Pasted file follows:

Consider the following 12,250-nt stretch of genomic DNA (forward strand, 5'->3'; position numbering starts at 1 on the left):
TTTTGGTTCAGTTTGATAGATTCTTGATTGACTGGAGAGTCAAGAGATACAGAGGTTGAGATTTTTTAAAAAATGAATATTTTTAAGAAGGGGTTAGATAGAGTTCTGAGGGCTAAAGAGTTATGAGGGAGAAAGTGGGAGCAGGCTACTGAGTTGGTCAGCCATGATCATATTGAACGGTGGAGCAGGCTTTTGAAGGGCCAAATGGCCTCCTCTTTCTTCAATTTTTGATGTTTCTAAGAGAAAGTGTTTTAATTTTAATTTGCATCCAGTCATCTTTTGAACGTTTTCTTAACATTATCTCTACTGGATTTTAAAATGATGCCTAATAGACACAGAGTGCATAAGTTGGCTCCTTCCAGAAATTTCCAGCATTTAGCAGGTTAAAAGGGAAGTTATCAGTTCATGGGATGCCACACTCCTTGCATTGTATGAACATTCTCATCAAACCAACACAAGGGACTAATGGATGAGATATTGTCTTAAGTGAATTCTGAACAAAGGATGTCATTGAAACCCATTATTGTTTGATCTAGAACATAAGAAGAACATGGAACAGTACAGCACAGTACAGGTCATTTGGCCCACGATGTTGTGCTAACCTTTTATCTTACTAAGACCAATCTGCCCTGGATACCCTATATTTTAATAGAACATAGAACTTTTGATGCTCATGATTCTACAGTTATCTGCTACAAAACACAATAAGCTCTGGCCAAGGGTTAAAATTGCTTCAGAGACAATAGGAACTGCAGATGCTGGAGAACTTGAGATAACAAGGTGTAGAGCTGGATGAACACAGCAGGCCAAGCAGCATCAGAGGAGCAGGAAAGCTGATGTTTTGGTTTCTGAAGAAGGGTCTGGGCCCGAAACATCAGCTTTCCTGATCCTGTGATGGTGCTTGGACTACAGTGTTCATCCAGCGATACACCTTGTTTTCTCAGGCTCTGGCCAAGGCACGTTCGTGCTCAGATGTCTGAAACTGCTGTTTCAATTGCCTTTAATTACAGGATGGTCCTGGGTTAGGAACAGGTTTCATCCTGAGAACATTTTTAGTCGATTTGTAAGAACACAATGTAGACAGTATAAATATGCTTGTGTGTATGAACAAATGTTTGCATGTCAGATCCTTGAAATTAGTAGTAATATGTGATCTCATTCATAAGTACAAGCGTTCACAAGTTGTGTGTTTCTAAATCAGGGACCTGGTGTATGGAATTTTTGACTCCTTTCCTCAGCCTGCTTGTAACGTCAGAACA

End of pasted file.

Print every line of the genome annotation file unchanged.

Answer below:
Consider the following 12,250-nt stretch of genomic DNA (forward strand, 5'->3'; position numbering starts at 1 on the left):
TTTTGGTTCAGTTTGATAGATTCTTGATTGACTGGAGAGTCAAGAGATACAGAGGTTGAGATTTTTTAAAAAATGAATATTTTTAAGAAGGGGTTAGATAGAGTTCTGAGGGCTAAAGAGTTATGAGGGAGAAAGTGGGAGCAGGCTACTGAGTTGGTCAGCCATGATCATATTGAACGGTGGAGCAGGCTTTTGAAGGGCCAAATGGCCTCCTCTTTCTTCAATTTTTGATGTTTCTAAGAGAAAGTGTTTTAATTTTAATTTGCATCCAGTCATCTTTTGAACGTTTTCTTAACATTATCTCTACTGGATTTTAAAATGATGCCTAATAGACACAGAGTGCATAAGTTGGCTCCTTCCAGAAATTTCCAGCATTTAGCAGGTTAAAAGGGAAGTTATCAGTTCATGGGATGCCACACTCCTTGCATTGTATGAACATTCTCATCAAACCAACACAAGGGACTAATGGATGAGATATTGTCTTAAGTGAATTCTGAACAAAGGATGTCATTGAAACCCATTATTGTTTGATCTAGAACATAAGAAGAACATGGAACAGTACAGCACAGTACAGGTCATTTGGCCCACGATGTTGTGCTAACCTTTTATCTTACTAAGACCAATCTGCCCTGGATACCCTATATTTTAATAGAACATAGAACTTTTGATGCTCATGATTCTACAGTTATCTGCTACAAAACACAATAAGCTCTGGCCAAGGGTTAAAATTGCTTCAGAGACAATAGGAACTGCAGATGCTGGAGAACTTGAGATAACAAGGTGTAGAGCTGGATGAACACAGCAGGCCAAGCAGCATCAGAGGAGCAGGAAAGCTGATGTTTTGGTTTCTGAAGAAGGGTCTGGGCCCGAAACATCAGCTTTCCTGATCCTGTGATGGTGCTTGGACTACAGTGTTCATCCAGCGATACACCTTGTTTTCTCAGGCTCTGGCCAAGGCACGTTCGTGCTCAGATGTCTGAAACTGCTGTTTCAATTGCCTTTAATTACAGGATGGTCCTGGGTTAGGAACAGGTTTCATCCTGAGAACATTTTTAGTCGATTTGTAAGAACACAATGTAGACAGTATAAATATGCTTGTGTGTATGAACAAATGTTTGCATGTCAGATCCTTGAAATTAGTAGTAATATGTGATCTCATTCATAAGTACAAGCGTTCACAAGTTGTGTGTTTCTAAATCAGGGACCTGGTGTATGGAATTTTTGACTCCTTTCCTCAGCCTGCTTGTAACGTCAGAACA